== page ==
The next invention patented that covers a fundamental and important feature was that of John Bachelder, patented May 8, 1849. Bachelder's machine was the first to embody the horizontal table with a continuous feeding device that would sew any length of seam. His invention consisted of an endless leather belt set with small steel points projecting up through the horizontal table and penetrating the material to be sewed, carrying it along intermittendy at a proper time to meet the action of the needle.

To Allen B. Wilson must be awarded the highest meed of praise as an inventor and for the ingenuity displayed in constructing and improving the sewing machine. His patent of November 12, 1850, covered the invention of the moving feed-bar, with teeth projecting up through the horizontal table or plate of the machine, in conjunction with a presser-foot coming down on the material to be sewed and holding it in position for the action of the feed-bar. His patents of August 12, 1851 and June 15, 1852, for improvement in a feeding device and for a revolving hook for passing the upper thread around the bobbin containing the under thread, gave to the world a feed that would admit the sewing of a curved seam, which has become almost universal in the sewing-machine, while the revolving hook is a marvelous piece of ingenuity and mechanical skill. It is to be regretted that Wilson did not receive an adequate reward for his great inventions. In his petition to Congress in 1874 for a second extension of the three above-named patents he stated that he did not receive anything above his expenses during the fourteen-year term of his original patent; that owing to his impecunious condition he was obliged to sell a half-interest for $200; that for the seven years term of the extension he had only received $137.000 and that he had no stock or interest in any company manufacturing sewing machines at that date; which statements were verified by his original partner. The sewing machine constructed by Allen B. Wilson was small and light and only adapted for domestic purposes in the ordinary sewing for a family, or on very light fabrics in manufacturing. It used a vibratory arm for carrying the eye-pointed needle, which was curved to meet the arc of the circle described by the motion of the arm.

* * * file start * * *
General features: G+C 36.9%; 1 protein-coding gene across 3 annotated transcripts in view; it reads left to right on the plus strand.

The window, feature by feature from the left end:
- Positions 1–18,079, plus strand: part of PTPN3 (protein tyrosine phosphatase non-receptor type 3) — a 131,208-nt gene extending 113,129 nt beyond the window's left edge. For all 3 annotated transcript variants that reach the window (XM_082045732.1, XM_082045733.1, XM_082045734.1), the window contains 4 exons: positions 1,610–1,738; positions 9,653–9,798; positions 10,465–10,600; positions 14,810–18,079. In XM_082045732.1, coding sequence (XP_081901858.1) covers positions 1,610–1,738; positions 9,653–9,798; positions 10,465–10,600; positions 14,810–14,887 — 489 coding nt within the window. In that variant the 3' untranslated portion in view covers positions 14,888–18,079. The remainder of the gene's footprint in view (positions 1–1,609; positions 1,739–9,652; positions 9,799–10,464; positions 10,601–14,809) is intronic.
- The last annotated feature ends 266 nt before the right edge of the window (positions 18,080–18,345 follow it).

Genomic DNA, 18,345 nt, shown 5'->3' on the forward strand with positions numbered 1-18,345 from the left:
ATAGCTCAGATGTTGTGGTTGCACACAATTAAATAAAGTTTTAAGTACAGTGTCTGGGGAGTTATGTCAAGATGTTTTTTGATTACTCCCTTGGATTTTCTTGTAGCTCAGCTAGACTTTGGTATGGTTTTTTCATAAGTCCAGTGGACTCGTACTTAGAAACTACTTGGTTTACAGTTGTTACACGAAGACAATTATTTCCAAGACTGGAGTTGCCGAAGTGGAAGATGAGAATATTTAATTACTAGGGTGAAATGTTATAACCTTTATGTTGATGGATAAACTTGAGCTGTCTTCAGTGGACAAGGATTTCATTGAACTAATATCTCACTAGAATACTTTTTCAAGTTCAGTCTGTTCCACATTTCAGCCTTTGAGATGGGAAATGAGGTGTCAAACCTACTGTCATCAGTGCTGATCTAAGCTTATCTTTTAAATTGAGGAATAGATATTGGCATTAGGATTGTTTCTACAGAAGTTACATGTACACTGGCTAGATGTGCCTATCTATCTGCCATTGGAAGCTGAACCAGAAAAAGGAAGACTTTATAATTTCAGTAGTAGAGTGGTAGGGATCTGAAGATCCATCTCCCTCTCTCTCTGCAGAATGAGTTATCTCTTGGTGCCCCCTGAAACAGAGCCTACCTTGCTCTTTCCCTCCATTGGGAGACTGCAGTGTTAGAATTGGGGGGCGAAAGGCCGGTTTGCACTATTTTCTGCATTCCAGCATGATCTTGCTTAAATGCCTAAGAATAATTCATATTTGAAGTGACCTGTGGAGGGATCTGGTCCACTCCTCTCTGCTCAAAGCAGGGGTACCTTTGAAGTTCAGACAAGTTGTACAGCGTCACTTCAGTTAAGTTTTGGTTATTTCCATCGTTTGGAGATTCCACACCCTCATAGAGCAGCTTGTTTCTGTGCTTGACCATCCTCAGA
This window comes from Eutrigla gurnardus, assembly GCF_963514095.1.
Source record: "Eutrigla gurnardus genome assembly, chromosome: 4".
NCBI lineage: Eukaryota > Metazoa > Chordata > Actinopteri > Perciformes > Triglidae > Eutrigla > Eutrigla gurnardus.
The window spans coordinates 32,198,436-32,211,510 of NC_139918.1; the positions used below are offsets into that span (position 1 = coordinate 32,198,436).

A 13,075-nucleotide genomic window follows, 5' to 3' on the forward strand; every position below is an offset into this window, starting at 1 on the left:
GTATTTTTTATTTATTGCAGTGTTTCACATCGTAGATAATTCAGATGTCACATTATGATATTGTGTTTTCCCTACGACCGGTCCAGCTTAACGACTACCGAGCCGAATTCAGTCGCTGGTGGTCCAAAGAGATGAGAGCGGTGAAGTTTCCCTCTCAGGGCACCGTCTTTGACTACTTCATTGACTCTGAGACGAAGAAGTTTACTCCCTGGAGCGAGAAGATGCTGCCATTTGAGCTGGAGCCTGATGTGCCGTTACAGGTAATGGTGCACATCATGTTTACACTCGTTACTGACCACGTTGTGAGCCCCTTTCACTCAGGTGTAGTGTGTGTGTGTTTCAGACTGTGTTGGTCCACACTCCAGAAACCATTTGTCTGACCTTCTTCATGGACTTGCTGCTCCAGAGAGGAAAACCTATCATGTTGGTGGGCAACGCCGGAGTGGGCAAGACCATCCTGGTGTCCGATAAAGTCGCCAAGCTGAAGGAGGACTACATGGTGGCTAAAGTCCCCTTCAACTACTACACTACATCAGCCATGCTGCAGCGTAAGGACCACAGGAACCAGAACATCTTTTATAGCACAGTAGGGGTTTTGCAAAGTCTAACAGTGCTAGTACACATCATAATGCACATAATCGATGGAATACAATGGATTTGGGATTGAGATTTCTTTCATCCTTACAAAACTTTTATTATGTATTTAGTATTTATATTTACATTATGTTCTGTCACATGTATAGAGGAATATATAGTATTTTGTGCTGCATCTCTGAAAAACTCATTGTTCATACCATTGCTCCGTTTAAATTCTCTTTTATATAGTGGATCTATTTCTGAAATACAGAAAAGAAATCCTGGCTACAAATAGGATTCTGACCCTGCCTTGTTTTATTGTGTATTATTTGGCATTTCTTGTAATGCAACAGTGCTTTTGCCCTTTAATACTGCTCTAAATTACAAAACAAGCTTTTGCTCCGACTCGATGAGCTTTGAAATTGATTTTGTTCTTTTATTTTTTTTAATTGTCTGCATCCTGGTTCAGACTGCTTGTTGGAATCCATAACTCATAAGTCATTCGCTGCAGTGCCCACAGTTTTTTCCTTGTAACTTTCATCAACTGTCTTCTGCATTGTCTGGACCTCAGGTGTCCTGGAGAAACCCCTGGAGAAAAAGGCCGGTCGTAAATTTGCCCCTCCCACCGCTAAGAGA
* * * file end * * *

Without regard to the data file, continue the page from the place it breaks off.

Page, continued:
In 1873 the Wheeler & Wilson Manufacturing Company produced its first machine, with horizontal bed and overhanging arm attached thereto, using a needle-bar with perpendicular action and carrying a straight needle. Its vibratory arm was actuated by a cylinder-cam on the shaft under the table of the machine. This defective and cumbersome mechanism was not a success and was superseded by a rockshaft in the overhanging arm. This was again displaced by substituting the revolving shaft, as used in the original Singer machine and giving motion to the needle-bar and the upper thread "take-up" in the same manner as applied on the Singer machines at the present day.